Harbor Freight Lathe Critique #1: First Impressions

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Blog entry by luv2learn posted 12-04-2013 08:51 PM 3854 reads 1 time favorited 15 comments Add to Favorites Watch
no previous part Part 1 of Harbor Freight Lathe Critique series Part 2: Follow up on lathe filter comments »

This is my first new lathe, it is a “Central Machinery 12”x36 wood lathe sold by harbor Freight. Having very little lathe turning experience I have nothing to compare this lathe with. So far, I have not experienced any of the problems some of the reviewers who have bought this lathe from Harbor Freight have posted on the website. Two of the reasons I bought this particular lathe was that the overall reviews were positive, four stars out of five, and its price, $218.00 on sale, out the door, with a 25% off coupon, stand included.

Some of the first things I turned were pen blanks that I ordered from Penn State Industries. After turning a few blanks I noticed that the motor air intake was accumulating dust. This is because the back of the motor is adjacent too and right in back of the lathe head. Not an ideal design feature since over time the motor can become clogged with dust and burn out prematurely.

To solve this issue before it became a problem I designed a filter that fits over the back of the motor with materials on hand.

These are the materials I used: A 44oz. Yuban coffee can which happens to be 6” in diameter and fits snugly over the motor, some blanket furnace filter material, and spray adhesive.

The first thing I did was to measure and cut the empty can 4” from the bottom. I then removed the top metal portion of the can so that I could use it as an inside retaining ring for the filter material. I cut a relief slit in the remaining 3 1/4” portion of the can body and after spraying the outside of it with adhesive I inserted it into the 4” base to stabilize the walls. I held the insert even with the top of the base leaving approximately 3/4” of single wall at the bottom. I also cut a 5” diameter hole in the bottom of the can for air passage.

Using the can as a pattern I cut out two 6” dia. pieces of filter material and inserted them into the bottom of can. I then inserted the metal retaining ring I had cut previously from the top of the can to lock the filter material in place.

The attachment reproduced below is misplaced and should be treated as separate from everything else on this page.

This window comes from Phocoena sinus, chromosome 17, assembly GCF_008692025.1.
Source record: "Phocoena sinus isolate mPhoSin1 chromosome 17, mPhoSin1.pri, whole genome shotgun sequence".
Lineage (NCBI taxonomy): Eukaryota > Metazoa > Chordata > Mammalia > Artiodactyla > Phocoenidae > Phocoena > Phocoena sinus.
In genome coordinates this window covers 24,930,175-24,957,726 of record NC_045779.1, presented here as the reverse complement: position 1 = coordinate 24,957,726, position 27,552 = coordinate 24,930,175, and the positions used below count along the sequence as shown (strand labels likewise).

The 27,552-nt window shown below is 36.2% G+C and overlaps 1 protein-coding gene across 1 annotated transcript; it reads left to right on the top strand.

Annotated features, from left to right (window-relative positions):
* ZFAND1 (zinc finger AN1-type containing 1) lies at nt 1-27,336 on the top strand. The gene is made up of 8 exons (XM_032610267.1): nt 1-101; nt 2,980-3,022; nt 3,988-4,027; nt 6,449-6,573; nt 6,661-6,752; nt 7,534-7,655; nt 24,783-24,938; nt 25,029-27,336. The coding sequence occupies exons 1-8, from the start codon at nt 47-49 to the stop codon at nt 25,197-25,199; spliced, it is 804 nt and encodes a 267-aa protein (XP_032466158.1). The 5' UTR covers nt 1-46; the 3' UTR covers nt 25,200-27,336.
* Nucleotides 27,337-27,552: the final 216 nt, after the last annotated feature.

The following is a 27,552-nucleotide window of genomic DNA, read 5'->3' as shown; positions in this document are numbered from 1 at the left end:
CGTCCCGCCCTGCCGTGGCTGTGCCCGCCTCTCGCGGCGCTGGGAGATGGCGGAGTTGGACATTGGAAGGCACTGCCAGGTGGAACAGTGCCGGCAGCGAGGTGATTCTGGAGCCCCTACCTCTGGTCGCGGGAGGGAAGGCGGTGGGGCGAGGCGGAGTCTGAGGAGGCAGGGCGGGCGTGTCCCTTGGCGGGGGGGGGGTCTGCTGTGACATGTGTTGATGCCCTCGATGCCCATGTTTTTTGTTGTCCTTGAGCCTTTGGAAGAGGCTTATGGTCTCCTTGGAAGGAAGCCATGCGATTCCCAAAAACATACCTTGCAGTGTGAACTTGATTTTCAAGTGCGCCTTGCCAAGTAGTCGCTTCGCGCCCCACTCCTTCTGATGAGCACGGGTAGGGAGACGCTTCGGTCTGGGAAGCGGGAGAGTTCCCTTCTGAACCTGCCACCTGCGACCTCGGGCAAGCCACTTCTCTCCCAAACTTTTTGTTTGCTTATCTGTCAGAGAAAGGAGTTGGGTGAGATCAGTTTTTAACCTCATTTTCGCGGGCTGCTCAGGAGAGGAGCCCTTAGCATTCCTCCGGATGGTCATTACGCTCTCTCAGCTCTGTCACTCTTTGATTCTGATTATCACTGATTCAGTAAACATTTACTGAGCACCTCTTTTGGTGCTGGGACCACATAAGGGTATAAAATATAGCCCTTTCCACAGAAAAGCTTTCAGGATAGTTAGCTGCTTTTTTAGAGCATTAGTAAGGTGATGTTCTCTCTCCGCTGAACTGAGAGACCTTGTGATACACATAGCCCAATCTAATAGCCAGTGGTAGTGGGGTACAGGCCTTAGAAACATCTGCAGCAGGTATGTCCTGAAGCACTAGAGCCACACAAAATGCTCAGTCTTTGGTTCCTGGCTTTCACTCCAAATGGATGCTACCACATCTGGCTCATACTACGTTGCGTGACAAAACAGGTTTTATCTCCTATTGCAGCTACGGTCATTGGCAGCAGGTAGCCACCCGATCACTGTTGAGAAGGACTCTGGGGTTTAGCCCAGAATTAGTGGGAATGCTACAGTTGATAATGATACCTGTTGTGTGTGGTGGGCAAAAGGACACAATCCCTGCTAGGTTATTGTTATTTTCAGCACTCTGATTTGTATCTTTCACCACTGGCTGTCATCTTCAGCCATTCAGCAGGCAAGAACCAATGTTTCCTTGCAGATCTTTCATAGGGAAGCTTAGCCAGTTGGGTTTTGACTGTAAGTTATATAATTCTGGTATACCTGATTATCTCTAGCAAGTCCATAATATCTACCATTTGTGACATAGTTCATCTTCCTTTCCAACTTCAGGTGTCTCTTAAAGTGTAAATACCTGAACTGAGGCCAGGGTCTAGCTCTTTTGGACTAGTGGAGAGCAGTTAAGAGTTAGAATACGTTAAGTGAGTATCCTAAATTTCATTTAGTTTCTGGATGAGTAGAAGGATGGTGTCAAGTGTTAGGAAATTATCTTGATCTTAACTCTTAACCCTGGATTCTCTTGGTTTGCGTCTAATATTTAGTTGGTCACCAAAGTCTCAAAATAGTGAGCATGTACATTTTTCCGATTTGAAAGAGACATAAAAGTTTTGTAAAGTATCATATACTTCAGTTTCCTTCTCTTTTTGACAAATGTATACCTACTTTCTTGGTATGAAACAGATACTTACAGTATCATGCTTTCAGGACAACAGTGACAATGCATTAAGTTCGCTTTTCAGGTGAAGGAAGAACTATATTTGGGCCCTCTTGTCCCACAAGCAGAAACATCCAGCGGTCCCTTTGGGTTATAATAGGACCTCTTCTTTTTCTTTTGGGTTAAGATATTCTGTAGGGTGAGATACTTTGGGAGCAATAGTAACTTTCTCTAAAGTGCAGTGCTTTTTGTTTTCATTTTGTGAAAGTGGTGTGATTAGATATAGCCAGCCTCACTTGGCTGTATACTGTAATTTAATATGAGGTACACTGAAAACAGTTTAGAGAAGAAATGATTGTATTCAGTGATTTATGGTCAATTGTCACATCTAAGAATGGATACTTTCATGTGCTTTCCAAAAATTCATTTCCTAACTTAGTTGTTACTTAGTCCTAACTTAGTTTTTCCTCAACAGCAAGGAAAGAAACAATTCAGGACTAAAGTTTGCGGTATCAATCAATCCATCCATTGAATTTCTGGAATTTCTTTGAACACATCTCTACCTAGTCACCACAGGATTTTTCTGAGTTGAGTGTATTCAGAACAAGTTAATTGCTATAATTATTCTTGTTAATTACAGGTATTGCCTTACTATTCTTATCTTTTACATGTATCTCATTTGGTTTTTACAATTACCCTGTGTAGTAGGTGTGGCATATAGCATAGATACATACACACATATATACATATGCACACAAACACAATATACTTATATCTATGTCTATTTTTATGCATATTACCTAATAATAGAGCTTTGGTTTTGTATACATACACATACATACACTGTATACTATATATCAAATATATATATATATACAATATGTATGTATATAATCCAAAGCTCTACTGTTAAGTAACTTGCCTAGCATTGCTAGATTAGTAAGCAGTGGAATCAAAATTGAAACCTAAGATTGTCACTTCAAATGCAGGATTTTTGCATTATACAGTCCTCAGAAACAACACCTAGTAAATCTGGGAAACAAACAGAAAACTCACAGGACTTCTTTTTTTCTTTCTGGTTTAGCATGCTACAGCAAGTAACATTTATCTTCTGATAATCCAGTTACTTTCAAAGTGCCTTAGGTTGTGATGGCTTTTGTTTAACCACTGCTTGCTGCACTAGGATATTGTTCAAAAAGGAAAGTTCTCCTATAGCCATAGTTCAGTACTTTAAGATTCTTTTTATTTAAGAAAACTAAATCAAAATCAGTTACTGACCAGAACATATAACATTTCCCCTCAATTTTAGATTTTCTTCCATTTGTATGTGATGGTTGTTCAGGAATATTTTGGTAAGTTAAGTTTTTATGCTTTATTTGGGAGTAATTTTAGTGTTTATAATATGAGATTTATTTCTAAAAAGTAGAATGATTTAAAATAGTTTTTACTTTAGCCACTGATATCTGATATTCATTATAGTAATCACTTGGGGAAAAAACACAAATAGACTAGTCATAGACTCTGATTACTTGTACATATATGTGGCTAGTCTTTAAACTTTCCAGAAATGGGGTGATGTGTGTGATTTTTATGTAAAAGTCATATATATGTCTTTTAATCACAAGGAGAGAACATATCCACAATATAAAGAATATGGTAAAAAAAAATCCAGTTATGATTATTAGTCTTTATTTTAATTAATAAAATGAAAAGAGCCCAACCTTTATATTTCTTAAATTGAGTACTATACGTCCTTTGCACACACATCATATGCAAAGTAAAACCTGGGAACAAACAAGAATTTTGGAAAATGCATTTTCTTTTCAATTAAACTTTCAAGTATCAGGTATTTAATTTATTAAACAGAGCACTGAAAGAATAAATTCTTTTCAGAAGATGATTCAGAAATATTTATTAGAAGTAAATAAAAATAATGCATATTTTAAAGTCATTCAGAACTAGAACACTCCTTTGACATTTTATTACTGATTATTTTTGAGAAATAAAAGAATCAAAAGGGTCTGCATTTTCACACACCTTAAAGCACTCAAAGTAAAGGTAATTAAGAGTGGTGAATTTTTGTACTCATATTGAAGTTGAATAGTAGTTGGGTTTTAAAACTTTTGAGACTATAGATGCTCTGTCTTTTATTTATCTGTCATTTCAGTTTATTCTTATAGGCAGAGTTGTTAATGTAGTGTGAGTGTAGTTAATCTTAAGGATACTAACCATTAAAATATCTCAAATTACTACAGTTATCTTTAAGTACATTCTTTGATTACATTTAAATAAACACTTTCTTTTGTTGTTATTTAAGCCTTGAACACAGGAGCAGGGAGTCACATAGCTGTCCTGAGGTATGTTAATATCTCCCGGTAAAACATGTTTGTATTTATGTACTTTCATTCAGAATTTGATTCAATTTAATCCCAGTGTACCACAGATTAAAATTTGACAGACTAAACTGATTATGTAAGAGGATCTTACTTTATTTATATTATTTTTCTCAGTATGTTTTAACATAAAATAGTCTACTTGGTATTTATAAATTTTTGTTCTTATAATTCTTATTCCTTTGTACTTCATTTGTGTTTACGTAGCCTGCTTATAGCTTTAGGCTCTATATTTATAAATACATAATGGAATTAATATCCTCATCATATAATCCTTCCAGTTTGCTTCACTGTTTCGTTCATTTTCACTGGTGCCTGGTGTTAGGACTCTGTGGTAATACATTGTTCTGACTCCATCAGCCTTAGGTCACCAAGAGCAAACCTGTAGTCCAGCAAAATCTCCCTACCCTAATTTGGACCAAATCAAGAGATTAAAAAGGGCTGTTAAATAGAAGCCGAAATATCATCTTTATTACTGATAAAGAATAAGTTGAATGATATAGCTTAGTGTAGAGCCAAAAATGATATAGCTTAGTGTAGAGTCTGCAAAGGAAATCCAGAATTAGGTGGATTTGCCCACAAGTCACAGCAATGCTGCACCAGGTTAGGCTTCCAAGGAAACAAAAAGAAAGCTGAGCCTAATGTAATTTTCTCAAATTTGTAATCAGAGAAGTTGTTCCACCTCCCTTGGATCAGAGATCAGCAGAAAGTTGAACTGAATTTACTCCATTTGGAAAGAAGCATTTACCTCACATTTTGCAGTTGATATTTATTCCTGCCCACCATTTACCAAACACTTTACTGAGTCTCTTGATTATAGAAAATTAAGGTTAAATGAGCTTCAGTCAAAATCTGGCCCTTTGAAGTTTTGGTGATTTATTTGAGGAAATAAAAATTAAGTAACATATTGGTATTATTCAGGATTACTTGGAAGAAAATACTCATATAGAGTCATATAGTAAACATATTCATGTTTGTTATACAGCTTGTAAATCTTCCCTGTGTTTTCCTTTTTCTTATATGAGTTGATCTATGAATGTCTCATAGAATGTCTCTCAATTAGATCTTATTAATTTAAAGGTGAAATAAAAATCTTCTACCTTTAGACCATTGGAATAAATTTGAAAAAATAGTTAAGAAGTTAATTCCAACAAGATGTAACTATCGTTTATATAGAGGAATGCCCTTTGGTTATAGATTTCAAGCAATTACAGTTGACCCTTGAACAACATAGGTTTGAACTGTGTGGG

To finish the filter, I cut a 1” wide strip of filter material and glued it to the inside of the can at the top to act as a gasket.

That completes my homemade lathe motor filter. So far it has done its job well.

I will keep you all posted as to any other issues I might have with this lathe as I become more familiar with it. So far I like it.

Thanks for tuning in. I hope this was of some value. Actually, this could be done for any electric motor collecting dust in one’s shop.

-- Lee - Northern idaho~"If the women don't find you handsome, at least they ought to find you handy"~ Red Green

15 comments so far

View Mauricio's profile


7144 posts in 3179 days

#1 posted 12-04-2013 08:55 PM

MacGyver type stuff right there!

-- Mauricio - Woodstock, GA - "Confusion is the Womb of Learning, with utter conviction being it's Tomb" Prof. T.O. Nitsch

View BigFoot Products Canada's profile

BigFoot Products Canada

711 posts in 3420 days

#2 posted 12-04-2013 09:10 PM

Great Idea. I love it when people think out of the box.

View stefang's profile


15881 posts in 3362 days

#3 posted 12-04-2013 09:31 PM

I have seen similar ‘generic’ lathes with different brand names here in Norway, and they have been offered at low prices, about double of what you paid. Though inexpensive they look pretty solid and well made aside from the somewhat stupid placement of the motor (stupid for the user, maybe smart for the manufacturer). Your solution for motor dust control was quite clever and nicely done too. I have been curious about whether these lathes were any good for quite a few years now, so it will be interesting to find out through your future posts. I hope it will perform well for you.

-- Mike, an American living in Norway.

View dbhost's profile


5726 posts in 3259 days

#4 posted 12-04-2013 09:32 PM

I have that same lathe, I blow the motor air inlets out with compressed air when I am done for the day, but your idea looks like less effort in the long run. Now I need to find someone that drinks Yuban…

-- Please like and subscribe to my YouTube Channel

View  woodshaver Tony C   's profile

woodshaver Tony C

5973 posts in 3380 days

#5 posted 12-04-2013 09:34 PM

Great idea to fix that problem! With little to no cost! It’s better than sticking a sock over it. Looks much better too! :) Nice work Lee!

-- St Augustine FL, Experience is the sum of our mistakes!